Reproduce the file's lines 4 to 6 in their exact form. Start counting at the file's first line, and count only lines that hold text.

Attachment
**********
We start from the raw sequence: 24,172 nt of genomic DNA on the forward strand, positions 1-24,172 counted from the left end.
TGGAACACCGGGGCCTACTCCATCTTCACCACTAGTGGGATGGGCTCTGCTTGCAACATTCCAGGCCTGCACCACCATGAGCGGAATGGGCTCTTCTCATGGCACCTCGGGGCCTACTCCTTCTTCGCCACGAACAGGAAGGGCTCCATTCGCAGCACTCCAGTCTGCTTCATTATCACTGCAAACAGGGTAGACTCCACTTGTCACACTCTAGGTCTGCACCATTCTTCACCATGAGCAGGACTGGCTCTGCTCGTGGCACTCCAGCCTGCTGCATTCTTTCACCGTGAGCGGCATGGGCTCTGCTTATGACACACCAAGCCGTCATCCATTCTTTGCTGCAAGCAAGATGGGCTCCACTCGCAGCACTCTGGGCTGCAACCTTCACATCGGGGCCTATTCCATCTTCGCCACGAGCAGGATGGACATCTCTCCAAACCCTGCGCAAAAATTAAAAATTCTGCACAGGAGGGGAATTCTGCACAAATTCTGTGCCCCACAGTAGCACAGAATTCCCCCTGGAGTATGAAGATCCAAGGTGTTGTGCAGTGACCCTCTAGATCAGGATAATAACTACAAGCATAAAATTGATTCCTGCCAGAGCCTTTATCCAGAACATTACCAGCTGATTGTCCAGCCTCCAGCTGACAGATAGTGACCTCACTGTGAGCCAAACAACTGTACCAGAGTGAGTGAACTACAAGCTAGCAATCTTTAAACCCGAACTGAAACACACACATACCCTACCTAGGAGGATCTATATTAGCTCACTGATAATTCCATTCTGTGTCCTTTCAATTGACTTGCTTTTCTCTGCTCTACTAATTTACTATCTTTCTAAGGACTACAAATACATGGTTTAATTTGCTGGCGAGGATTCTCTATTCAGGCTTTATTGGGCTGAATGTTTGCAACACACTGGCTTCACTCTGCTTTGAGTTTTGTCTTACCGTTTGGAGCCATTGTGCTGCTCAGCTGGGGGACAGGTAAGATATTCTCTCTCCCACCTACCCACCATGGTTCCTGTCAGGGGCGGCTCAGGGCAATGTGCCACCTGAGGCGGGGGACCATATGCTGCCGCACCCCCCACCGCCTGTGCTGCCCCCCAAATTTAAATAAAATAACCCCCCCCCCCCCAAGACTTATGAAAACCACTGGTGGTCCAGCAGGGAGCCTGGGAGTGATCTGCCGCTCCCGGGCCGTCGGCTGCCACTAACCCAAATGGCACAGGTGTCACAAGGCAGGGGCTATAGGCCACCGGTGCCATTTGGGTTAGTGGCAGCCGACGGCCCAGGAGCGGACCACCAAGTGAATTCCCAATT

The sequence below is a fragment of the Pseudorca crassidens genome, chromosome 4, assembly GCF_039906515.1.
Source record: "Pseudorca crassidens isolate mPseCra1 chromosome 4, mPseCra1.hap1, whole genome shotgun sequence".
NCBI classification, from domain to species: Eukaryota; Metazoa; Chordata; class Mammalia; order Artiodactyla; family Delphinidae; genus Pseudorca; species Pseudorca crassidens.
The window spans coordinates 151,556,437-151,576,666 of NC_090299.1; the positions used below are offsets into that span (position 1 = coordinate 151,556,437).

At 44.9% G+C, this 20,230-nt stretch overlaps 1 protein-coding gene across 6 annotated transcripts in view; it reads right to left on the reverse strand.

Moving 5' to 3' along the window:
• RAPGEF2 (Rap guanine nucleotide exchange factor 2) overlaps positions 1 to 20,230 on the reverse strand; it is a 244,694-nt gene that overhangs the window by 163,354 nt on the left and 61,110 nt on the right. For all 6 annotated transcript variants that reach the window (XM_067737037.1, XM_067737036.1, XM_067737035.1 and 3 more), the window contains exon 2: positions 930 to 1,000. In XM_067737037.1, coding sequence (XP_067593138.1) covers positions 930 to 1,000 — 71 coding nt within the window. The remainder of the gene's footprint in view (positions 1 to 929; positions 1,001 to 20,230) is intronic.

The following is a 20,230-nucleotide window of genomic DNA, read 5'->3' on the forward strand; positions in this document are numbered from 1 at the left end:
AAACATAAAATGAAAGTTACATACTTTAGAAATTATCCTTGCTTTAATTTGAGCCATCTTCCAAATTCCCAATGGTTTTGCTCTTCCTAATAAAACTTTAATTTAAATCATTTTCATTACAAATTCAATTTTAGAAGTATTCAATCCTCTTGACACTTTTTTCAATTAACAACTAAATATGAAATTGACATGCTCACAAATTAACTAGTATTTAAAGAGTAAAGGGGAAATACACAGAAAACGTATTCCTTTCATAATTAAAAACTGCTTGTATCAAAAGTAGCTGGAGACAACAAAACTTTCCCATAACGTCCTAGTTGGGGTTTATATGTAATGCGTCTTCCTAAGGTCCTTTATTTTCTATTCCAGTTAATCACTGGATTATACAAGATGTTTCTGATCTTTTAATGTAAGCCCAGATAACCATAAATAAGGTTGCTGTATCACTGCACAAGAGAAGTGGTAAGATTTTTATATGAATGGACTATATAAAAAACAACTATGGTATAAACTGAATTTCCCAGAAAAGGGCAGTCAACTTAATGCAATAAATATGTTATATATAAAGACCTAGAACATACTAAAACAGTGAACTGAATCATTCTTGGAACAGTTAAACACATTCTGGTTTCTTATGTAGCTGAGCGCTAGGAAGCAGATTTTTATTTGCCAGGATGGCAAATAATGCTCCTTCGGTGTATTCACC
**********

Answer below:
Source record: "Pseudorca crassidens isolate mPseCra1 chromosome 4, mPseCra1.hap1, whole genome shotgun sequence".
NCBI classification, from domain to species: Eukaryota; Metazoa; Chordata; class Mammalia; order Artiodactyla; family Delphinidae; genus Pseudorca; species Pseudorca crassidens.
The window spans coordinates 151,556,437-151,576,666 of NC_090299.1; the positions used below are offsets into that span (position 1 = coordinate 151,556,437).